Paul, who generally opposes all foreign aid, has softened his stance a bit in regard to Israel, which he plans to visit for the first time this spring. He said his earlier calls to end aid to Israel were misinterpreted and were simply part of a larger focus on fiscal restraint.
Sen. Rand Paul, an outspoken opponent of all foreign aid, is ready to make an exception for Israel.
The freshman Kentucky Republican, who is considering a 2016 presidential run, still says the United States should reduce its spending by cutting foreign assistance to countries such as Egypt and Libya, where U.S. diplomatic missions have been attacked. He also wants to halt aid to Pakistan until it releases from jail a local doctor who helped U.S. forces in the operation that killed al-Qaida leader Osama bin Laden.
But Paul has changed his tune on aid to Israel, which he once said should not be spared from his call for an end to foreign aid.
“What I’ve said is that we can’t continue to spend a trillion dollars we don’t have, so we have to look everywhere for cuts, and foreign aid is one of those areas,” he said Tuesday. “Within foreign aid, I would start with cutting those who don’t appear to be our allies. The one thing you can say about Israel is there doesn’t seem to be any mobs burning our flag there.”
Paul plans to make his first trip to Israel in the spring. He said he would be traveling with a group of evangelical Christian clergymen. Evangelicals, for whom support for Israel is as important as such social issues as opposing abortion, are a key constituency for any GOP presidential hopeful.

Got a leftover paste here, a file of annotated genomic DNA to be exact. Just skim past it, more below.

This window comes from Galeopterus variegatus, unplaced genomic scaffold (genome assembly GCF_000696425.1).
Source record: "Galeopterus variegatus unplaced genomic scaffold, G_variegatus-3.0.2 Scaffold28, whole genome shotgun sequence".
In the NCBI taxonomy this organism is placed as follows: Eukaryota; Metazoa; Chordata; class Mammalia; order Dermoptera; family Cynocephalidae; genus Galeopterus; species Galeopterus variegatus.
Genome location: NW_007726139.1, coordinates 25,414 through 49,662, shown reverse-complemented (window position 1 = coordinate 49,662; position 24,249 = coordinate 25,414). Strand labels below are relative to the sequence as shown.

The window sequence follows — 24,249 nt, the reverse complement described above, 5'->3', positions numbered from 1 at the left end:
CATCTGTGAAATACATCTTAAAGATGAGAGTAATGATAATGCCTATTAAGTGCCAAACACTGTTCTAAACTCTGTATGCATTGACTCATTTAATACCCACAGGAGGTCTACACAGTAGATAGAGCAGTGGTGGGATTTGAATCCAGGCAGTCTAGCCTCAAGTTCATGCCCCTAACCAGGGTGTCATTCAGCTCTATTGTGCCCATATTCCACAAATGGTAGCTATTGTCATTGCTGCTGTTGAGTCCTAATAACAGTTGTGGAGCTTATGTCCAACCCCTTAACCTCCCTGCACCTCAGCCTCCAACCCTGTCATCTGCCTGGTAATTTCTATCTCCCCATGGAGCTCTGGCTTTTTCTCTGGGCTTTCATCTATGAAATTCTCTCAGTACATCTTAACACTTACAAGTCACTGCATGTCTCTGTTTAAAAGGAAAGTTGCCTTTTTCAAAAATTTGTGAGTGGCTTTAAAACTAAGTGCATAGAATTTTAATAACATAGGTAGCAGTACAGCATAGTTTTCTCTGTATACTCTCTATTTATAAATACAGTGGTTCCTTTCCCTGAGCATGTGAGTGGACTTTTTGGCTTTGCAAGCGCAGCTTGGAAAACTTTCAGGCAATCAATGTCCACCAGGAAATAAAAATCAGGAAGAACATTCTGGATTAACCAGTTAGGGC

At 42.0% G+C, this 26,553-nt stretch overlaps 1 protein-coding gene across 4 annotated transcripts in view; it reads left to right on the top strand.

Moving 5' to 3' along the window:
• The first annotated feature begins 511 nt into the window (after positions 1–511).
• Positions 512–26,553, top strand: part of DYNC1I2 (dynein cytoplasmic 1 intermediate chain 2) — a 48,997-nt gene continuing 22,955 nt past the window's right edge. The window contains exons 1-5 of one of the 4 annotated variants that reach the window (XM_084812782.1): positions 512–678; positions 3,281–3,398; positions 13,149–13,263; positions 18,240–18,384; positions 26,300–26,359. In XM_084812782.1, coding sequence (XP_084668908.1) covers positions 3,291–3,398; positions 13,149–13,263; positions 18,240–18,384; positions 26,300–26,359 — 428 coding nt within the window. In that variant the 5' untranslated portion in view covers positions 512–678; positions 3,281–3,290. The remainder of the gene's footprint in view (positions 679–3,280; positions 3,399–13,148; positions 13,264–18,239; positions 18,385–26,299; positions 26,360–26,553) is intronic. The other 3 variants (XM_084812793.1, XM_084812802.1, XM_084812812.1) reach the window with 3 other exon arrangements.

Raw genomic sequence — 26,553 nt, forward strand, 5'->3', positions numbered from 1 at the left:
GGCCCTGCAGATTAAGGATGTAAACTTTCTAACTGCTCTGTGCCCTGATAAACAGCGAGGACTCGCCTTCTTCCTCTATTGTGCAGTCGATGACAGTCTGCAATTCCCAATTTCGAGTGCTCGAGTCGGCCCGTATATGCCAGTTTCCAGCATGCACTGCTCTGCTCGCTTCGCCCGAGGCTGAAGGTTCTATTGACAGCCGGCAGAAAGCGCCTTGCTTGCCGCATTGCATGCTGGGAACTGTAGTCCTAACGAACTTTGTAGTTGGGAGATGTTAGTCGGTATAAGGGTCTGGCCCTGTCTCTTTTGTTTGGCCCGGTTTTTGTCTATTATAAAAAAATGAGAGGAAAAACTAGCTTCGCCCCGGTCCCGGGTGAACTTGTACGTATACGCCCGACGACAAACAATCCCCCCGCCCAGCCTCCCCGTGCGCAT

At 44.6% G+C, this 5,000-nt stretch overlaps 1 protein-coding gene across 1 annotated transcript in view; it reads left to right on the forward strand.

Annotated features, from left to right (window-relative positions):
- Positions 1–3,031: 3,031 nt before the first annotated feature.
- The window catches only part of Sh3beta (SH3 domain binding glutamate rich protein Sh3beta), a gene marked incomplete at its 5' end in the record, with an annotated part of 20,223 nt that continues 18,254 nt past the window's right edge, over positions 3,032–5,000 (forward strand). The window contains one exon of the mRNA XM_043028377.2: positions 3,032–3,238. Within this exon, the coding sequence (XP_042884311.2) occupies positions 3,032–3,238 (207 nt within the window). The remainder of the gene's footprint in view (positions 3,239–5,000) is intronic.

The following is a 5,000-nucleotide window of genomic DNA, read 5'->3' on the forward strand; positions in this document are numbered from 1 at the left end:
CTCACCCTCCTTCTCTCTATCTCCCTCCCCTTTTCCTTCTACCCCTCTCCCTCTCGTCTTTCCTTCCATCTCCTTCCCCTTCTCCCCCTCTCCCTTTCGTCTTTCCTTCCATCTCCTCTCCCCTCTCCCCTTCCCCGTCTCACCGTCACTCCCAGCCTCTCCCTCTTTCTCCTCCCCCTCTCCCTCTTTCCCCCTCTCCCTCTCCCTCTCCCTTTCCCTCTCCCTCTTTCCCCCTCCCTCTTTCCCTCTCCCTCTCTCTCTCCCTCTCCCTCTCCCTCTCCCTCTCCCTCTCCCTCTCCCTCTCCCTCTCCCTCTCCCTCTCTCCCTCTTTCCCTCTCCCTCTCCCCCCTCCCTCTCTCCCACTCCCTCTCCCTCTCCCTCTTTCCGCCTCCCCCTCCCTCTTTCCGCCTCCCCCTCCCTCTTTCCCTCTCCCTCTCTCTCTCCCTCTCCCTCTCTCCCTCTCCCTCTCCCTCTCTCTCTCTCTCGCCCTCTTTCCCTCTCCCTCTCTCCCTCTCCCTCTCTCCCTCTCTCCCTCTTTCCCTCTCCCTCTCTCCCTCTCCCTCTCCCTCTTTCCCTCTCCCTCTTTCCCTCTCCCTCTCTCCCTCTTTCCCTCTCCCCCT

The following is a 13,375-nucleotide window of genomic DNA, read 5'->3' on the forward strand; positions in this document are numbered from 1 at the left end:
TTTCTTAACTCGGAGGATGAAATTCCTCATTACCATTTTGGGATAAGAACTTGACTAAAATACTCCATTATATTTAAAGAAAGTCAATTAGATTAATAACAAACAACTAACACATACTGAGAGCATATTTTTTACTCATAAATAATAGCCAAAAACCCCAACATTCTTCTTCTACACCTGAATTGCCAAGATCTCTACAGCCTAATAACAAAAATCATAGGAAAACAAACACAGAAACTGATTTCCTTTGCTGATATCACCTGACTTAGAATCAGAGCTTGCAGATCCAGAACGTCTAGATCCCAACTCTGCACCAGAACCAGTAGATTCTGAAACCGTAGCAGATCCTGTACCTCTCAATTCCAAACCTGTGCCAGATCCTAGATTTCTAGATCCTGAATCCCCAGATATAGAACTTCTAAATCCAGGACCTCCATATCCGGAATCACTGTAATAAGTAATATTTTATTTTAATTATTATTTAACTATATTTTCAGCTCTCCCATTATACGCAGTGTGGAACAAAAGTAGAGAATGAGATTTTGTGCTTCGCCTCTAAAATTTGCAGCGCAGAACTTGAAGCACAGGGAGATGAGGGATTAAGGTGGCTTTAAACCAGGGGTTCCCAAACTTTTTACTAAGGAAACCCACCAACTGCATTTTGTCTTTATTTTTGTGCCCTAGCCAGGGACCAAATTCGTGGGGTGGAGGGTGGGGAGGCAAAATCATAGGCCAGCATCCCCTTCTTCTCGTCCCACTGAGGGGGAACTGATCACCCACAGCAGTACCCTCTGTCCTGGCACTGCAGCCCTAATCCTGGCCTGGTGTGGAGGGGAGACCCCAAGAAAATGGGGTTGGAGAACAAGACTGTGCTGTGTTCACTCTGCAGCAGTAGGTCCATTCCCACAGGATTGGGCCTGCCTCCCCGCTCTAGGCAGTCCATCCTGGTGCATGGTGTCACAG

“I’ve never been a proponent of saying, ‘Oh, let’s go punish Israel,’” Paul said. “I’ve made general statements about foreign aid that some in the pro-Israel community have misinterpreted to mean that I have some sort of animosity toward Israel. That’s not true.”
In a February 2011 interview with ABC News, Paul said his calls to end aid to Israel were part of his larger push for fiscal restraint.
“I’m not singling out Israel. I support Israel,” he said at the time. “I want to be known as a friend of Israel, but not with money you don’t have. We can’t just borrow from our kids’ future and give it to countries, even if they are our friends.”
Vice President Joe Biden waits to conduct a mock swearing-in ceremony with Sen. Brian Schatz, D-Hawaii, in the Capitol's Old Senate Chamber, December 2, 2014. Schatz was sworn in to serve the remainder of his term since he was appointed to the seat after Sen. Daniel Inouye, D-Hawaii, passed away.